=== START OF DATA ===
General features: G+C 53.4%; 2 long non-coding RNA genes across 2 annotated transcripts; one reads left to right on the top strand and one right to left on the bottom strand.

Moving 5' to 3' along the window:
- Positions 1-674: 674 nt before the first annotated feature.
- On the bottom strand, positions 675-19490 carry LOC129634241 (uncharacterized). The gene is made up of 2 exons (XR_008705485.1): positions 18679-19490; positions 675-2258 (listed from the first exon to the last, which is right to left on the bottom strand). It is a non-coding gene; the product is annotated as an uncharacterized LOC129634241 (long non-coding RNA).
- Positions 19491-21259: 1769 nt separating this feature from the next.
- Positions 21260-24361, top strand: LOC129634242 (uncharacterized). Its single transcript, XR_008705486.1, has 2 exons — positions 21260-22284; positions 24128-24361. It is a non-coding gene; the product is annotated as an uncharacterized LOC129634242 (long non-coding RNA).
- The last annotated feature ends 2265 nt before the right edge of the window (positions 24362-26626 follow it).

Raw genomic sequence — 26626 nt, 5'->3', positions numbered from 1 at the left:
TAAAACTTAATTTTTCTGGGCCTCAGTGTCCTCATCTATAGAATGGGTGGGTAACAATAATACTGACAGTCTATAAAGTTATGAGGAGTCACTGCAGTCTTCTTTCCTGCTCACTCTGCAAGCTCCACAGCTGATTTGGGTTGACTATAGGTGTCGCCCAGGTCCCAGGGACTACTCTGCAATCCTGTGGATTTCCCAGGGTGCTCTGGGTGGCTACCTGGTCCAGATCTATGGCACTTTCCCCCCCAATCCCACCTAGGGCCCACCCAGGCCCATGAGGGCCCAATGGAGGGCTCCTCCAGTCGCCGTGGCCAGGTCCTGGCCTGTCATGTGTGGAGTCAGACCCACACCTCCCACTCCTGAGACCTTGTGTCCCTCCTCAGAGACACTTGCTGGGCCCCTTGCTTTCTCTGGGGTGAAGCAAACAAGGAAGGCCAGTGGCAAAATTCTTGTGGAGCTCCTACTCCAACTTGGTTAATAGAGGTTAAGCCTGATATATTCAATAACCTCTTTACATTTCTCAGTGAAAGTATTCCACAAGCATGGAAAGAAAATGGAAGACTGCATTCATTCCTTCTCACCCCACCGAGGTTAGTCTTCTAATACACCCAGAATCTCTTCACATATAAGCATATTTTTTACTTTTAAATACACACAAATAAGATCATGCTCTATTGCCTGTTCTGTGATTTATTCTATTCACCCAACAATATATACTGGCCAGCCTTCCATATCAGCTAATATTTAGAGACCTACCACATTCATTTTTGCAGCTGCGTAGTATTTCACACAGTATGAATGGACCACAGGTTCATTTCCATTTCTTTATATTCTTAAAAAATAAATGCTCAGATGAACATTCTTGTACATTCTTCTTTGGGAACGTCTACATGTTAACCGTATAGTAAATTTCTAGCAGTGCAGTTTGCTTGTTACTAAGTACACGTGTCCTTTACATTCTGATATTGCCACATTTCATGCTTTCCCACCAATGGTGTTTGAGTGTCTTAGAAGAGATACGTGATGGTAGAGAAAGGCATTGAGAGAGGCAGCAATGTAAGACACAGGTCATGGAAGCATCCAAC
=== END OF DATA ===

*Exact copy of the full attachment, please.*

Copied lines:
General features: G+C 53.4%; 2 long non-coding RNA genes across 2 annotated transcripts; one reads left to right on the top strand and one right to left on the bottom strand.

Moving 5' to 3' along the window:
- Positions 1-674: 674 nt before the first annotated feature.
- On the bottom strand, positions 675-19490 carry LOC129634241 (uncharacterized). The gene is made up of 2 exons (XR_008705485.1): positions 18679-19490; positions 675-2258 (listed from the first exon to the last, which is right to left on the bottom strand). It is a non-coding gene; the product is annotated as an uncharacterized LOC129634241 (long non-coding RNA).
- Positions 19491-21259: 1769 nt separating this feature from the next.
- Positions 21260-24361, top strand: LOC129634242 (uncharacterized). Its single transcript, XR_008705486.1, has 2 exons — positions 21260-22284; positions 24128-24361. It is a non-coding gene; the product is annotated as an uncharacterized LOC129634242 (long non-coding RNA).
- The last annotated feature ends 2265 nt before the right edge of the window (positions 24362-26626 follow it).

Raw genomic sequence — 26626 nt, 5'->3', positions numbered from 1 at the left:
TAAAACTTAATTTTTCTGGGCCTCAGTGTCCTCATCTATAGAATGGGTGGGTAACAATAATACTGACAGTCTATAAAGTTATGAGGAGTCACTGCAGTCTTCTTTCCTGCTCACTCTGCAAGCTCCACAGCTGATTTGGGTTGACTATAGGTGTCGCCCAGGTCCCAGGGACTACTCTGCAATCCTGTGGATTTCCCAGGGTGCTCTGGGTGGCTACCTGGTCCAGATCTATGGCACTTTCCCCCCCAATCCCACCTAGGGCCCACCCAGGCCCATGAGGGCCCAATGGAGGGCTCCTCCAGTCGCCGTGGCCAGGTCCTGGCCTGTCATGTGTGGAGTCAGACCCACACCTCCCACTCCTGAGACCTTGTGTCCCTCCTCAGAGACACTTGCTGGGCCCCTTGCTTTCTCTGGGGTGAAGCAAACAAGGAAGGCCAGTGGCAAAATTCTTGTGGAGCTCCTACTCCAACTTGGTTAATAGAGGTTAAGCCTGATATATTCAATAACCTCTTTACATTTCTCAGTGAAAGTATTCCACAAGCATGGAAAGAAAATGGAAGACTGCATTCATTCCTTCTCACCCCACCGAGGTTAGTCTTCTAATACACCCAGAATCTCTTCACATATAAGCATATTTTTTACTTTTAAATACACACAAATAAGATCATGCTCTATTGCCTGTTCTGTGATTTATTCTATTCACCCAACAATATATACTGGCCAGCCTTCCATATCAGCTAATATTTAGAGACCTACCACATTCATTTTTGCAGCTGCGTAGTATTTCACACAGTATGAATGGACCACAGGTTCATTTCCATTTCTTTATATTCTTAAAAAATAAATGCTCAGATGAACATTCTTGTACATTCTTCTTTGGGAACGTCTACATGTTAACCGTATAGTAAATTTCTAGCAGTGCAGTTTGCTTGTTACTAAGTACACGTGTCCTTTACATTCTGATATTGCCACATTTCATGCTTTCCCACCAATGGTGTTTGAGTGTCTTAGAAGAGATACGTGATGGTAGAGAAAGGCATTGAGAGAGGCAGCAATGTAAGACACAGGTCATGGAAGCATCCAAC